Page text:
Todd Rockoff, Executive Director of the HDcctv Alliance, discusses managing storage from network, analog and hybrid devices.
The role of managing surveillance video has historically been dominated by DVRs. The increasing availability of network cameras over the last 10 years has motivated the introduction of hybrid DVRs, which manage video both from analog and network cameras. With the emergence of HDcctv camera connection technology, a new breed of hybrid DVR manages video from analog, HDcctv or network cameras. This article addresses the impact that HDcctv cameras might be expected to have on the designs of hybrid DVRs.
What is a Hybrid DVR?
A legacy analog system typically includes a collection of cameras, each sending analog video over coaxial cable to a DVR. The DVR is typically the nexus of a surveillance installation, the primary point at which the collection of evidence is controlled, and where system operators and investigators first review video. Many conventional DVRs offer Internet capabilities, so they and the attached cameras may be integrated, via a managed security network, with access control, fire alarms, HVAC systems and so forth.
The camera connection technology is the set of electrical and logical requirements governing the signaling between a camera and the DVR. Standards facilitate interoperability. The more completely specified the camera connection technology, the more readily interoperable the equipment placed at either end of the connection. The proliferation of IP surveillance systems has given rise to the introduction of NVRs, which are similar to DVRs but accept inputs only from network cameras. Fundamentally, a hybrid DVR combines disparate camera connection technologies, accepting inputs from a variety of cameras. Today's surveillance camera market is dominated by two camera connection technologies: analog and network video. Accordingly, hybrid DVRs accept inputs from both analog cameras and network cameras.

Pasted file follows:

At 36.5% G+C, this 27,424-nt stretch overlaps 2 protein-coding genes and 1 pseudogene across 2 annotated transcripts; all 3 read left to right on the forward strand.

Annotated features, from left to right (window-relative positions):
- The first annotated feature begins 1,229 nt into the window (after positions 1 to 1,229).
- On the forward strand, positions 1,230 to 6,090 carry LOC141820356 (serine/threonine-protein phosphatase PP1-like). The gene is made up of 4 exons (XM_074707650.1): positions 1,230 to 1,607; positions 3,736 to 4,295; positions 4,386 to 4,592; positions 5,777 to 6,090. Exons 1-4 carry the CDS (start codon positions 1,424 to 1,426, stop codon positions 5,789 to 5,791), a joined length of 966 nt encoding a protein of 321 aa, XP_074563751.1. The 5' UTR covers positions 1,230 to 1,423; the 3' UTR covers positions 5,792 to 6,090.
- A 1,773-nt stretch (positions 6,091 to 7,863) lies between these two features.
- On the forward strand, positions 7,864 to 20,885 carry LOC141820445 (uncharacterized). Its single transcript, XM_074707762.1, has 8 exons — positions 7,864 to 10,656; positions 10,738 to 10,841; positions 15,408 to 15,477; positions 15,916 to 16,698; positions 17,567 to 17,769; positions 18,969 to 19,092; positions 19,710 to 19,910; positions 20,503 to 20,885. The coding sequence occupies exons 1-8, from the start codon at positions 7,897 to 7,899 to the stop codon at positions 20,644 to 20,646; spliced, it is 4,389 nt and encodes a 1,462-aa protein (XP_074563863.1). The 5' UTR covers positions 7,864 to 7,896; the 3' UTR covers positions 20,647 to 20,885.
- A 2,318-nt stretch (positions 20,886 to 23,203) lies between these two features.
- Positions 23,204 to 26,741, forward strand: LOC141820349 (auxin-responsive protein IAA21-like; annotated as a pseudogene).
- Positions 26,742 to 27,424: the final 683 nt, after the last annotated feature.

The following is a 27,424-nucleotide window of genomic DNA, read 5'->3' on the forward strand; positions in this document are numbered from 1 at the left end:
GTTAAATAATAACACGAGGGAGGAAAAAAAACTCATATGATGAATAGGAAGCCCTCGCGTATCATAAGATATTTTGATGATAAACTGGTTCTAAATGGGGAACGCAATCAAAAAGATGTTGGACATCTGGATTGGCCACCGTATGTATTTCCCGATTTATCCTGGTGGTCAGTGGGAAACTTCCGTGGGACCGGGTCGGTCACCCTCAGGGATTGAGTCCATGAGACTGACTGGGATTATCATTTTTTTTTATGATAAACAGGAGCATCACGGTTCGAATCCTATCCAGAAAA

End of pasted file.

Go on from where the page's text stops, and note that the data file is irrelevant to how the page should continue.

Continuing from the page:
Conventional Hybrid DVRs Acc ommodate Both Analog and IP Video
In many modern video installations, the DVR has the capability to connect to the Internet. The Internet makes it possible to see and control video surveillance for any facility or collection of geographically distributed facilities from anywhere in the world. As a result, IP video has become a critical surveillance technology whose importance will only increase in the future.
The increasing importance of IP video, coupled with the desire to capture the high-resolution images that analog cameras cannot deliver, led to the introduction of megapixel network cameras that apply IP video as a camera connection technology.
Network cameras do not connect directly to the Internet; instead, they connect to a LAN within a facility and can communicate with the outside Internet via a router, hub or firewall.
Which Surveillance Customers Need Hybrid DVRs?
The relative merits of analog and IP video as camera connection technologies are a topic of industry debate that is beyond the scope of this article. The issues considered in the debate include the relative reliability, convenience, cost and performance of the competing camera connection technologies.
Irrespective of the outcome of that debate, there are two scenarios in which a conventional analog plus network video hybrid DVR is compelling, as outlined below:
1. Requiring High-Resolution Video
IP video as a camera connection technology enables high-resolution (megapixel) video, wherein the camera transmits around one million pixels or more per frame of video. Analog cameras cannot deliver megapixel resolution. In fact, analog video may be subject to a much lower theoretical maximum resolution at about 400k pixels per frame.